Alessandro Spirito1, MD; Dipti Itchhaporia2, MD; Samantha Sartori1, PhD; Edoardo Camenzind3, MD; Alaide Chieffo4, MD; George D. Dangas1, MD, PhD; Soren Galatius5, MD; Raban V. Jeger6, MD; David E. Kandzari7, MD; Adnan Kastrati8, MD; Hyo-Soo Kim9,10,11, MD; Takeshi Kimura12, MD; Martin B. Leon13, MD; Laxmi S. Mehta14, MD; Ghada W. Mikhail15, MD; Marie-Claude Morice16, MD; Johny Nicolas1, MD, MSc; Brunna Pileggi1,17, MD; Patrick W. Serruys18, MD, PhD; Pieter C. Smits19, MD; P. Gabriel Steg20, MD, PhD; Gregg W. Stone1, MD; Marco Valgimigli21,22, MD, PhD; Birgit Vogel1, MD; Clemens von Birgelen23,24, MD, PhD; Giora Weisz25, MD; William Wijns26, MD; Stephan Windecker27, MD; Roxana Mehran1, MD
1. The Zena and Michael A. Wiener Cardiovascular Institute, Icahn School of Medicine at Mount Sinai, New York, NY, USA; 2. Hoag Memorial Hospital Presbyterian, Newport Beach, CA, USA; 3. Institut Lorrain du Coeur et des Vaisseaux (ILCV), Centre Hospitalier Régional Universitaire Nancy-Brabois, Vandoeuvre-lès-Nancy, France; 4. Division of Cardiology, San Raffaele Hospital, Milan, Italy; 5. Bispebjerg University Hospital, Copenhagen, Denmark; 6. Triemli Hospital, Zurich, Switzerland; 7. Piedmont Heart Institute, Atlanta, GA, USA; 8. Deutsches Herzzentrum München, Technische Universität München, Munich, Germany and DZHK (German Center for Cardiovascular Research), partner site Munich Heart Alliance, Munich, Germany; 9. Research Institute, Seoul National University Hospital, Seoul, Republic of Korea; 10. Strategic Center of Cell & Bio Therapy, Seoul National University Hospital, Seoul, Republic of Korea; 11. Department of Molecular Medicine and Biopharmaceutical Sciences, Graduate School of Convergence Science and Technology, and College of Medicine and College of Pharmacy, Seoul National University, Seoul, Republic of Korea; 12. Department of Cardiovascular Medicine, Graduate School of Medicine, Kyoto University, Kyoto, Japan; 13. Department of Medicine, Columbia University Medical Center, New York, NY, USA; 14. Division of Cardiovascular Medicine, The Ohio State University Wexner Medical Center, Columbus, OH, USA; 15. Imperial College Healthcare NHS Trust, London, UK; 16. Department of Cardiology, Institut Hospitalier Jacques Cartier, Ramsay Générale de Santé, Massy, France; 17. Department of Cardiopneumonology, Heart Institute of the University of São Paulo, São Paulo, Brazil; 18. University of Galway, Galway, Ireland; 19. Department of Cardiology, Maasstad Hospital, Rotterdam, the Netherlands; 20. Département Hospitalo-Universitaire FIRE, AP-HP, Hôpital Bichat, Paris, France; 21. Istituto Cardiocentro Ticino, Lugano, Switzerland; 22. Università della Svizzera italiana (USI), Lugano, Switzerland; 23. Department of Health Technology and Services Research, Technical Medical Centre, Faculty of Behavioural, Management, and Social Sciences, University of Twente, Enschede, the Netherlands; 24. Thoraxcentrum Twente, Medisch Spectrum Twente, Enschede, the Netherlands; 25. Columbia University Medical Center and Cardiovascular Research Foundation, New York, NY, USA; 26. University of Galway, Saolta University Healthcare Group, Galway, Ireland; 27. Department of Cardiology, Inselspital, University of Bern, Bern, Switzerland; 27. Department of Cardiology, Inselspital, University of Bern, Bern, Switzerland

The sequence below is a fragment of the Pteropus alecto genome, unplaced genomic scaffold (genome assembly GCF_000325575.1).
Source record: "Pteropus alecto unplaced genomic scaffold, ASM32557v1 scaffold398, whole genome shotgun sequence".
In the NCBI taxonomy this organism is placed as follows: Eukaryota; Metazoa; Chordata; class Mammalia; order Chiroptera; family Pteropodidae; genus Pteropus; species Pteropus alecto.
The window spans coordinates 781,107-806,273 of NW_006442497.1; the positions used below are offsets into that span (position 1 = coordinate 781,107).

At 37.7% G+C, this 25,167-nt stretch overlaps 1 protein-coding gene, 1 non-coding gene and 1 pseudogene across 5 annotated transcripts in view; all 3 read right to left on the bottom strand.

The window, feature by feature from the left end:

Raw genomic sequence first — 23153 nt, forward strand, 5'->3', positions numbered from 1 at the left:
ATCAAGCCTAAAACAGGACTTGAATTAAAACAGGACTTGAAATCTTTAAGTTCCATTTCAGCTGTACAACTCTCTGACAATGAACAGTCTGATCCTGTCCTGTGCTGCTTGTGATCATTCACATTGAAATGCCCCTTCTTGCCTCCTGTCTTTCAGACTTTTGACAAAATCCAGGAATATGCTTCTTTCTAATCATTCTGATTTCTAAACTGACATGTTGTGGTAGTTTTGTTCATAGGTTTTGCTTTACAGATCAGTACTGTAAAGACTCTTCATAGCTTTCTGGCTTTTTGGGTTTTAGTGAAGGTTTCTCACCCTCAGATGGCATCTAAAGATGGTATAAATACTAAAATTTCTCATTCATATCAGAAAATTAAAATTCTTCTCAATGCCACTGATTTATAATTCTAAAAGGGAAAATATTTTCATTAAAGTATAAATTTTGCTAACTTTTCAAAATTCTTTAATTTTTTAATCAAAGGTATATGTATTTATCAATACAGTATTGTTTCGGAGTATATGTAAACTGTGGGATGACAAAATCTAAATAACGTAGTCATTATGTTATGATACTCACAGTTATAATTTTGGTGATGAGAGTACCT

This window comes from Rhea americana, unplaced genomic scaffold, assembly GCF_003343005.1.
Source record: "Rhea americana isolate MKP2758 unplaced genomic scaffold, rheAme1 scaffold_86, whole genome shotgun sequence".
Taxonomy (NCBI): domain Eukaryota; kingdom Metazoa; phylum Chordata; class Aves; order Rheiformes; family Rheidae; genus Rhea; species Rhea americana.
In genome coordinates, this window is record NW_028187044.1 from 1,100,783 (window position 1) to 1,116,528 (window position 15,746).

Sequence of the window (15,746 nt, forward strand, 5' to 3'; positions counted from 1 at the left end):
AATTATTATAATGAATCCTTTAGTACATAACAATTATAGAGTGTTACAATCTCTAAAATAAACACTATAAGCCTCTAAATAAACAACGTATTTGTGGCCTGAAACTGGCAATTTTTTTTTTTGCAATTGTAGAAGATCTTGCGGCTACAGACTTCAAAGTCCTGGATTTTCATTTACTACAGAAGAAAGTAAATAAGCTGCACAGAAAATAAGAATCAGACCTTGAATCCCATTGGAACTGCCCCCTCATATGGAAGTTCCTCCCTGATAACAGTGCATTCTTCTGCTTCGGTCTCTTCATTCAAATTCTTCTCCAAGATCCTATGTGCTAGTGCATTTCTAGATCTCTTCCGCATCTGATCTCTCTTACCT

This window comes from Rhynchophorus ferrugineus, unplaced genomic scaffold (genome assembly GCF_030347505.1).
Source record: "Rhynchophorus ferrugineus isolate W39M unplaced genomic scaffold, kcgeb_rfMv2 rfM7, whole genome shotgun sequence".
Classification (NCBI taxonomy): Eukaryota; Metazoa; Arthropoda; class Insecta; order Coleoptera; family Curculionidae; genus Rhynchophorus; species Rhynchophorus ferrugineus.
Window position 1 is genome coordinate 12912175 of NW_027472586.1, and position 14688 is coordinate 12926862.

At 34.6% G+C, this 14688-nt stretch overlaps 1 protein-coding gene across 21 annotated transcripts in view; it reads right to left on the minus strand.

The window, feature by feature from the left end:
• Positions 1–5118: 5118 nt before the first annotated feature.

Background: For women undergoing drug-eluting stent (DES) implantation, the individual and combined impact of chronic kidney disease (CKD) and diabetes mellitus (DM) on outcomes is uncertain.
Aims: We sought to assess the impact of CKD and DM on prognosis in women after DES implantation.
Methods: We pooled patient-level data on women from 26 randomised controlled trials comparing stent types. Women receiving DES were stratified into 4 groups based on CKD (defined as creatine clearance <60 mL/min) and DM status. The primary outcome at 3 years after percutaneous coronary intervention was the composite of all-cause death or myocardial infarction (MI); secondary outcomes included cardiac death, stent thrombosis and target lesion revascularisation.
Results: Among 4,269 women, 1,822 (42.7%) had no CKD/DM, 978 (22.9%) had CKD alone, 981 (23.0%) had DM alone, and 488 (11.4%) had both conditions. The risk of all-cause death or MI was not increased in women with CKD alone (adjusted hazard ratio [adj. HR] 1.19, 95% confidence interval [CI]: 0.88-1.61) nor DM alone (adj. HR 1.27, 95% CI: 0.94-1.70), but was significantly higher in women with both conditions (adj. HR 2.64, 95% CI: 1.95-3.56; interaction p-value <0.001). CKD and DM in combination were associated with an increased risk of all secondary outcomes, whereas alone, each condition was only associated with all-cause death and cardiac death.
Conclusions: Among women receiving DES, the combined presence of CKD and DM was associated with a higher risk of the composite of death or MI and of any secondary outcome, whereas alone, each condition was associated with an increase in all-cause and cardiac death.
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deathdiabetesdrug-eluting stentmiscellaneousrenal insufficiency
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